Reducing the global treatment gap for mental disorders requires treatments that are economical, effective and culturally appropriate.
To describe a systematic approach to the development of a brief psychological treatment for patients with severe depression delivered by lay counsellors in primary healthcare.
The treatment was developed in three stages using a variety of methods: (a) identifying potential strategies; (b) developing a theoretical framework; and (c) evaluating the acceptability, feasibility and effectiveness of the psychological treatment.
The Healthy Activity Program (HAP) is delivered over 6–8 sessions and consists of behavioral activation as the core psychological framework with added emphasis on strategies such as problem-solving and activation of social networks. Key elements to improve acceptability and feasibility are also included. In an intention-to-treat analysis of a pilot randomised controlled trial (55 participants), the prevalence of depression (Beck Depression Inventory II ⩾19) after 2 months was lower in the HAP than the control arm (adjusted risk ratio = 0.55, 95% CI 0.32–0.94, P = 0.01).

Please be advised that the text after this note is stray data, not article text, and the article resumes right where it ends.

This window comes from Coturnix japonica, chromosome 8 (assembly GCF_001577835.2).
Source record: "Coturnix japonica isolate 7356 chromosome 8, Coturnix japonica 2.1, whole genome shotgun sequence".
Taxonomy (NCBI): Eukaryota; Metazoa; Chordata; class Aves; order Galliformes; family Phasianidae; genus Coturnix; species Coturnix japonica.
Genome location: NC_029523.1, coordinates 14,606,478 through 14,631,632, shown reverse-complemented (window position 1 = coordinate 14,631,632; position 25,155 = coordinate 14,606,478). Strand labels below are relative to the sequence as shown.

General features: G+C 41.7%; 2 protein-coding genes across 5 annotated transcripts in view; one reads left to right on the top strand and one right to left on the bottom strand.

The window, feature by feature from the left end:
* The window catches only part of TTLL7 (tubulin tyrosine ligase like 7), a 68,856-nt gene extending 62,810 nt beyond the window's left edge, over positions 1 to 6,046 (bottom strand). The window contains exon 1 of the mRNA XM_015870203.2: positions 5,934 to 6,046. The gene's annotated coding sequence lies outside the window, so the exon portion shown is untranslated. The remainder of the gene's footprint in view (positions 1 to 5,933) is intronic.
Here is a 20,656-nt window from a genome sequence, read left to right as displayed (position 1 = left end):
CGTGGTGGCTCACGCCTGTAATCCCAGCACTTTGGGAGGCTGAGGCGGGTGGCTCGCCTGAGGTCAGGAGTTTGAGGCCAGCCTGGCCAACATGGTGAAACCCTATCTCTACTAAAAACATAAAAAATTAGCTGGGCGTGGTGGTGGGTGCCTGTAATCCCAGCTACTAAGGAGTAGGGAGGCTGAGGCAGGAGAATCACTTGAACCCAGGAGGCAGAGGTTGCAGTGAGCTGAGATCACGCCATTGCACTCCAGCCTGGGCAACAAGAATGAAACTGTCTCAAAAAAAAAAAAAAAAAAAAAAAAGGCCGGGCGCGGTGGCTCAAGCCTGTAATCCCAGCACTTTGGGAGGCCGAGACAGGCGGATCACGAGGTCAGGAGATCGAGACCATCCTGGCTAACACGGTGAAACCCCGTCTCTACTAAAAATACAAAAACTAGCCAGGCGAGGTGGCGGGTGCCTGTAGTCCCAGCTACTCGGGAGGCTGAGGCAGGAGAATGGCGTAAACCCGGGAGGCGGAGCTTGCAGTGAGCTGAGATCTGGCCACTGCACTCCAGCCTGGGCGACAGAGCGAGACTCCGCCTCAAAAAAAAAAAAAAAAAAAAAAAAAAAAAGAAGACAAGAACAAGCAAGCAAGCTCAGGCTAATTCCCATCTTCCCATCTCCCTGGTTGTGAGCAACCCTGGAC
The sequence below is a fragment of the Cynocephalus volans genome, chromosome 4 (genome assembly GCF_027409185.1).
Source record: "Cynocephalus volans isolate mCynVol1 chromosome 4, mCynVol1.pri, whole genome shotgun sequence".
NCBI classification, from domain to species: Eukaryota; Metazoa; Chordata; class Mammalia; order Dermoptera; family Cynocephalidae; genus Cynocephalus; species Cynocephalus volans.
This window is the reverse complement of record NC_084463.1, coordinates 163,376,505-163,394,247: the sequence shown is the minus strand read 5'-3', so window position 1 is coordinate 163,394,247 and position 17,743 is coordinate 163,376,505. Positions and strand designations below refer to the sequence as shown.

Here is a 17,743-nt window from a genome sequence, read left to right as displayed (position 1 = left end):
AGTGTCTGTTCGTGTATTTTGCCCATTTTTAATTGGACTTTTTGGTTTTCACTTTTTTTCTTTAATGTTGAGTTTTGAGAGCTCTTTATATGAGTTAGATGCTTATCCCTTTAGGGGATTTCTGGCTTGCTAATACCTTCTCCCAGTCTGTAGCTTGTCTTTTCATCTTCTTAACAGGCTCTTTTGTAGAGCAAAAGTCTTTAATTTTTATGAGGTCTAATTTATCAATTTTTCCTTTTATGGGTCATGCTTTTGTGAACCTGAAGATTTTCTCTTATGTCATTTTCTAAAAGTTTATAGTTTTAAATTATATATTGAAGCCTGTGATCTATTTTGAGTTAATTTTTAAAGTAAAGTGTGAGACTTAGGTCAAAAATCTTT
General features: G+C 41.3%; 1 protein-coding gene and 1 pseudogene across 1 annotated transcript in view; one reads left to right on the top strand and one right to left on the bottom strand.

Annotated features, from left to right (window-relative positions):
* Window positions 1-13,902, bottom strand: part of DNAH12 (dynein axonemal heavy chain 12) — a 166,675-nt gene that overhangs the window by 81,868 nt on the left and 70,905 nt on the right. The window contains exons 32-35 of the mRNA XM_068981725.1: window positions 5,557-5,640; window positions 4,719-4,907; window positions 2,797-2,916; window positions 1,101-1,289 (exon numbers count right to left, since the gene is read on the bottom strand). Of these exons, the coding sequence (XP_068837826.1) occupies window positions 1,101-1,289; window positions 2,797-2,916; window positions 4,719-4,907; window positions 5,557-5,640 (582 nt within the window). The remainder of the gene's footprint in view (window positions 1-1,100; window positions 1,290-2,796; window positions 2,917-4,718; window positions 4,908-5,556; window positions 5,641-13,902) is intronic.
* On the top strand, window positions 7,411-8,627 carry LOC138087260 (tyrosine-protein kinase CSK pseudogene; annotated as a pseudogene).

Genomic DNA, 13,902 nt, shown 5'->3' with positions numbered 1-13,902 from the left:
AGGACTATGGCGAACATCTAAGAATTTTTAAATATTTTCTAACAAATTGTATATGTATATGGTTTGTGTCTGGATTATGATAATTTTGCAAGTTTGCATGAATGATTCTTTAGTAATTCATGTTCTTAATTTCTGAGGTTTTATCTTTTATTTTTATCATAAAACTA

Our systematic approach to the development of psychological treatments could be extended to other mental disorders. HAP is an acceptable and effective brief psychological treatment for severe depression delivered by lay counsellors in primary care.
Depressive and anxiety disorders (common mental disorders) are the most common psychiatric condition encountered in primary healthcare.
To test the effectiveness of an intervention led by lay health counsellors in primary care settings (the MANAS intervention) to improve the outcomes of people with common mental disorders.